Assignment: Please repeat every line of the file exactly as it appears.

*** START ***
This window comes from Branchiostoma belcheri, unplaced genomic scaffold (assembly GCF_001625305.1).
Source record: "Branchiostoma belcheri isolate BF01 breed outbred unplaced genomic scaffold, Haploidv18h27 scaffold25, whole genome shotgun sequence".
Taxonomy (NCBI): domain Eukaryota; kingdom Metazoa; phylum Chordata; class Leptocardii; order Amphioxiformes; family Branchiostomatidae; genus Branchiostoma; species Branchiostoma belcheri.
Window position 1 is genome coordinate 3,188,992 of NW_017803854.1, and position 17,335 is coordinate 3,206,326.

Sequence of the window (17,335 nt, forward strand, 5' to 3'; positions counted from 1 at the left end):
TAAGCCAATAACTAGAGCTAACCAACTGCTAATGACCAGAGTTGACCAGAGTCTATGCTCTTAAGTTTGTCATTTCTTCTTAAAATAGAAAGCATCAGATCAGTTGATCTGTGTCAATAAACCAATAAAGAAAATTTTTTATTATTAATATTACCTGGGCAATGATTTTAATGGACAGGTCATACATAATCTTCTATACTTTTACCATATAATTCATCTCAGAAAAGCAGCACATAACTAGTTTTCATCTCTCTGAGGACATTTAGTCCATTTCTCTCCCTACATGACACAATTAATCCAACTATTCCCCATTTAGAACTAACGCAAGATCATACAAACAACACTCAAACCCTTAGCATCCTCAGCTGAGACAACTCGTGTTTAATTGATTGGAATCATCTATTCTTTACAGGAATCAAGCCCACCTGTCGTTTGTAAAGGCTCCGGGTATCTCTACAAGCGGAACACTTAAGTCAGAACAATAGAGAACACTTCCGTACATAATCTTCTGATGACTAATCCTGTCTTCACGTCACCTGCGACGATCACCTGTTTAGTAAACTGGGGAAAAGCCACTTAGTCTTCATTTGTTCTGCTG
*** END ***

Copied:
This window comes from Branchiostoma belcheri, unplaced genomic scaffold (assembly GCF_001625305.1).
Source record: "Branchiostoma belcheri isolate BF01 breed outbred unplaced genomic scaffold, Haploidv18h27 scaffold25, whole genome shotgun sequence".
Taxonomy (NCBI): domain Eukaryota; kingdom Metazoa; phylum Chordata; class Leptocardii; order Amphioxiformes; family Branchiostomatidae; genus Branchiostoma; species Branchiostoma belcheri.
Window position 1 is genome coordinate 3,188,992 of NW_017803854.1, and position 17,335 is coordinate 3,206,326.

Sequence of the window (17,335 nt, forward strand, 5' to 3'; positions counted from 1 at the left end):
TAAGCCAATAACTAGAGCTAACCAACTGCTAATGACCAGAGTTGACCAGAGTCTATGCTCTTAAGTTTGTCATTTCTTCTTAAAATAGAAAGCATCAGATCAGTTGATCTGTGTCAATAAACCAATAAAGAAAATTTTTTATTATTAATATTACCTGGGCAATGATTTTAATGGACAGGTCATACATAATCTTCTATACTTTTACCATATAATTCATCTCAGAAAAGCAGCACATAACTAGTTTTCATCTCTCTGAGGACATTTAGTCCATTTCTCTCCCTACATGACACAATTAATCCAACTATTCCCCATTTAGAACTAACGCAAGATCATACAAACAACACTCAAACCCTTAGCATCCTCAGCTGAGACAACTCGTGTTTAATTGATTGGAATCATCTATTCTTTACAGGAATCAAGCCCACCTGTCGTTTGTAAAGGCTCCGGGTATCTCTACAAGCGGAACACTTAAGTCAGAACAATAGAGAACACTTCCGTACATAATCTTCTGATGACTAATCCTGTCTTCACGTCACCTGCGACGATCACCTGTTTAGTAAACTGGGGAAAAGCCACTTAGTCTTCATTTGTTCTGCTG